no polite treatment, as the bumboat
woman was pictured, seemed quite a
novelty for Americans who saw tho opera
of "Pinafore." Thus, it may come as
somewhat of a surprise and an interest
ing point of information to bo made
known that of late the navy of progres
sive Uncle Sam has not only become
identified with a veritable bumboat
woman, but with a Little Buttercup
whose avocation is that of the identical
Buttercup of Messrs. Gilbert and Sulli
HER PATRONS RESPECT HER.
Hie modern bumboat woman who is
now gaining local fame and any number
of ready patron izers to her stock in trade,
can bo seen at present almost any day
upon her rounds among the ships of the
United States navy anchored in the navy
yard in Brooklyn. She usually appears
about midday with a basket on each arm
filled with palatable pies and cakes and
a good supply of bottled beer and tem
perance drinks, which she readily dis
poses of among the crew of the war
ships, and to all is simply known as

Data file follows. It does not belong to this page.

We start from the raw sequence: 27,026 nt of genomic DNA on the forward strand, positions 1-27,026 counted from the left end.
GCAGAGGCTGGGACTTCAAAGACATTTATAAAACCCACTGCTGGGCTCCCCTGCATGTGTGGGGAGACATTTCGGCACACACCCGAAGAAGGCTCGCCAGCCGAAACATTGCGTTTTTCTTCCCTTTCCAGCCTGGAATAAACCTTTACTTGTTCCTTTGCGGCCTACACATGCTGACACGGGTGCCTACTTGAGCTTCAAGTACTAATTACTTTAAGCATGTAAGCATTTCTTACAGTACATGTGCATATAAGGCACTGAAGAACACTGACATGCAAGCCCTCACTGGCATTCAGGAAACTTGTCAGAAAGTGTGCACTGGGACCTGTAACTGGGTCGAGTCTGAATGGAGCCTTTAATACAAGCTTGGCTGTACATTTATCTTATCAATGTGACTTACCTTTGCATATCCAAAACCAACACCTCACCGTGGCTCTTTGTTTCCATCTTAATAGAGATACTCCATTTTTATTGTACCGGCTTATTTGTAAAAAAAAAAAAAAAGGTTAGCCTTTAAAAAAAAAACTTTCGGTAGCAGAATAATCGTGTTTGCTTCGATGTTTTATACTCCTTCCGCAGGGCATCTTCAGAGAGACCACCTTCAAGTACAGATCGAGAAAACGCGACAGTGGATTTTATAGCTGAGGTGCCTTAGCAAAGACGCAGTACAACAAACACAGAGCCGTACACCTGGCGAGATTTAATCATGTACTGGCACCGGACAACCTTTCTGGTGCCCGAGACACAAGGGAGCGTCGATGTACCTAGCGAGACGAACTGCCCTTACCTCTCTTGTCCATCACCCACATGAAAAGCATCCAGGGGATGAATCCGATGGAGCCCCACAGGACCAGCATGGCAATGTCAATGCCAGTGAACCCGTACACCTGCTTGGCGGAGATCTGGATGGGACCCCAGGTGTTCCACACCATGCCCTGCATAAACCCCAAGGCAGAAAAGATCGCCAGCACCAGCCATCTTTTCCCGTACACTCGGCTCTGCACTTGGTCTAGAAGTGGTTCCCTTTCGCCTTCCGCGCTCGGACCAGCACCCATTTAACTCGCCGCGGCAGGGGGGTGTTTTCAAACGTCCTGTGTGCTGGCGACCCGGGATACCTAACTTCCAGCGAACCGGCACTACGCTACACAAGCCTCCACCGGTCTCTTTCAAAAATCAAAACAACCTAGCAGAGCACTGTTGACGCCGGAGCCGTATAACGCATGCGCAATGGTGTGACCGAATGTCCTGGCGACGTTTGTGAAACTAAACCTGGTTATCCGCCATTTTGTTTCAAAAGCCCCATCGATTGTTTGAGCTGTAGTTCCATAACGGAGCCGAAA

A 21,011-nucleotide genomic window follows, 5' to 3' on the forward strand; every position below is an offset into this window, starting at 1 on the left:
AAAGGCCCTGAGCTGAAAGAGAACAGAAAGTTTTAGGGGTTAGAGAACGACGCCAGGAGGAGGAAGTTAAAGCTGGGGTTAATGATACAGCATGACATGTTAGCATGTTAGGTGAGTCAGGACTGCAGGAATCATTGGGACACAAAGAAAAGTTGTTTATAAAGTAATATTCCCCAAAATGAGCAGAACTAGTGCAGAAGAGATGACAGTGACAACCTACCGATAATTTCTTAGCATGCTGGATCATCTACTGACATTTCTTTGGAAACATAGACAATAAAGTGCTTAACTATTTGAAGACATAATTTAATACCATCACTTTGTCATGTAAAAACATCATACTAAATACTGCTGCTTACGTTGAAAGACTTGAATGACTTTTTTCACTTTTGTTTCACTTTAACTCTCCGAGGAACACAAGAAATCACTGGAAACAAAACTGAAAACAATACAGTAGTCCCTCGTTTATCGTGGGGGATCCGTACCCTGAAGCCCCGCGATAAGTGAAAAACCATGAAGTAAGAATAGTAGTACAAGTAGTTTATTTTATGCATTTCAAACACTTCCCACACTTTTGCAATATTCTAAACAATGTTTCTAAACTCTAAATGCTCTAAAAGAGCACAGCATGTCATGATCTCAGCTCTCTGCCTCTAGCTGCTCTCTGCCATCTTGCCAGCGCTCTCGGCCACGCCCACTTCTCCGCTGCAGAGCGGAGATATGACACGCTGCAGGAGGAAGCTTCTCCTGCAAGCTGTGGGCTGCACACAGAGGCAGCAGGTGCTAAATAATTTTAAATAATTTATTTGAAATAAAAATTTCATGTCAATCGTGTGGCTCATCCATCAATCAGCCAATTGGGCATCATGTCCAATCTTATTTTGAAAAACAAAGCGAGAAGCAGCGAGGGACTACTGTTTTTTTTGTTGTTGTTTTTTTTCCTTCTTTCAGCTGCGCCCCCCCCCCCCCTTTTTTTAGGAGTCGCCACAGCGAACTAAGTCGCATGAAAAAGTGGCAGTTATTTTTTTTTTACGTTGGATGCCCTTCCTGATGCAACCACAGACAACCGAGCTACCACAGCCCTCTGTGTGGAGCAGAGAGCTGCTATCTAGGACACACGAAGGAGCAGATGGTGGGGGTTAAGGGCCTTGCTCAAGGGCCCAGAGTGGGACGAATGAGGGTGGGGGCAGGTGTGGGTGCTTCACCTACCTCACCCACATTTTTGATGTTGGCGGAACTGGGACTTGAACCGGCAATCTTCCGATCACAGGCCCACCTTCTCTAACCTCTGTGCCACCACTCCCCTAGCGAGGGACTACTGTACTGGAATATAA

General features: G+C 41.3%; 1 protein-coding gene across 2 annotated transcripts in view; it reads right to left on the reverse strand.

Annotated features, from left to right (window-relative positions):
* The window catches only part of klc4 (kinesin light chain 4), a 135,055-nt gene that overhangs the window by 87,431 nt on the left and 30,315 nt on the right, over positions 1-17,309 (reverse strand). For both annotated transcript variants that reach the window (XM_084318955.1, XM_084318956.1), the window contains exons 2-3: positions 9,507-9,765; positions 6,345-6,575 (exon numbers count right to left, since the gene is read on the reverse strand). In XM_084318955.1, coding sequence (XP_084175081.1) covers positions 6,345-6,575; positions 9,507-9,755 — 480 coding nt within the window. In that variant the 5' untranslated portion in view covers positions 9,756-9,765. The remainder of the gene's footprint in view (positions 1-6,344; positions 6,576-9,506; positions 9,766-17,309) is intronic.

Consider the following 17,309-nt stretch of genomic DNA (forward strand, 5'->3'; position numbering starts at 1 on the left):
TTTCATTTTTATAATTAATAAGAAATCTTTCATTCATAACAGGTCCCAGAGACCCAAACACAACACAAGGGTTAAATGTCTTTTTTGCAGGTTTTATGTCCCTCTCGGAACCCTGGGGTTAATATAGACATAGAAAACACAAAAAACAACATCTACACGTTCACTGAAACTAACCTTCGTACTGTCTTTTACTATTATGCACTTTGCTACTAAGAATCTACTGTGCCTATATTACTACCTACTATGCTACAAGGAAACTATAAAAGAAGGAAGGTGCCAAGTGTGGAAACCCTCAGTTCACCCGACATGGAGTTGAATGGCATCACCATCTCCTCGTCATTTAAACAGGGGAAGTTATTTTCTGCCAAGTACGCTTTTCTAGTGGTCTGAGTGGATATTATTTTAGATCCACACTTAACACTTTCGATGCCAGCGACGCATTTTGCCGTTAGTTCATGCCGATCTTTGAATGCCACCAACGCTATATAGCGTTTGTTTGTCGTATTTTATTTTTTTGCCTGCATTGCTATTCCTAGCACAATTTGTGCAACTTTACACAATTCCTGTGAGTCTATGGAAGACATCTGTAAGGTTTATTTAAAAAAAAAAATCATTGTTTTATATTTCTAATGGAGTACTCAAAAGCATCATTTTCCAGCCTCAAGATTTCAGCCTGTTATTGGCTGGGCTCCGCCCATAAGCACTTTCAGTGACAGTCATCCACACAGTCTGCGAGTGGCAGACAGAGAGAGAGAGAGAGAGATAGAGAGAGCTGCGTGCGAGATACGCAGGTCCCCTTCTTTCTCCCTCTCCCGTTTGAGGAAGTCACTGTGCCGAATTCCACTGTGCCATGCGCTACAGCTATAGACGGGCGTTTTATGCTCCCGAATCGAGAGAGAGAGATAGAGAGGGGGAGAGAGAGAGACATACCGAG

It is said "Little Buttercup's" profit
easily amounts to five and six dollars a
day alone from the sales of her good
things among the jolly tars of the war
ship Boston, who number over 850, irre
spective of the officers.
From Commander Francis M. Ramsey
down to the most ordinary seaman,
"Little Buttercup," instead of being the
butt of the ship's crew and target of
their unfeeling jokes, as might bo sup
posed, is recognized and looked upon as
ono of the most worthy of her sex.
The income derived from her occupa
tion goes to Bupport her aged mother and
father, who reside in a small house io
what is called Irishtown, a quarter
mainly inhabited by natives of the Em
erald Isle and lying just on the outside
of tho navy yard.
"Little Buttercup's" real name is Delia
Robinson, and her father, who lost one
of his legs in the late war, had a small
pension granted to him that will barely
go to secure him a comfortable subsist
ence. When Delia first went to the navy
rard to sell her wares some of the more
hardened members of one of the crews
attempted to take liberties with her.
They bantered her upon her good looks,
attempted to purloin a pie or bottle oi
beer when her back was turned, and one
Jack Tar in particular even ventured to
approach Little Buttercup for the pur
pose of chucking her under the chin and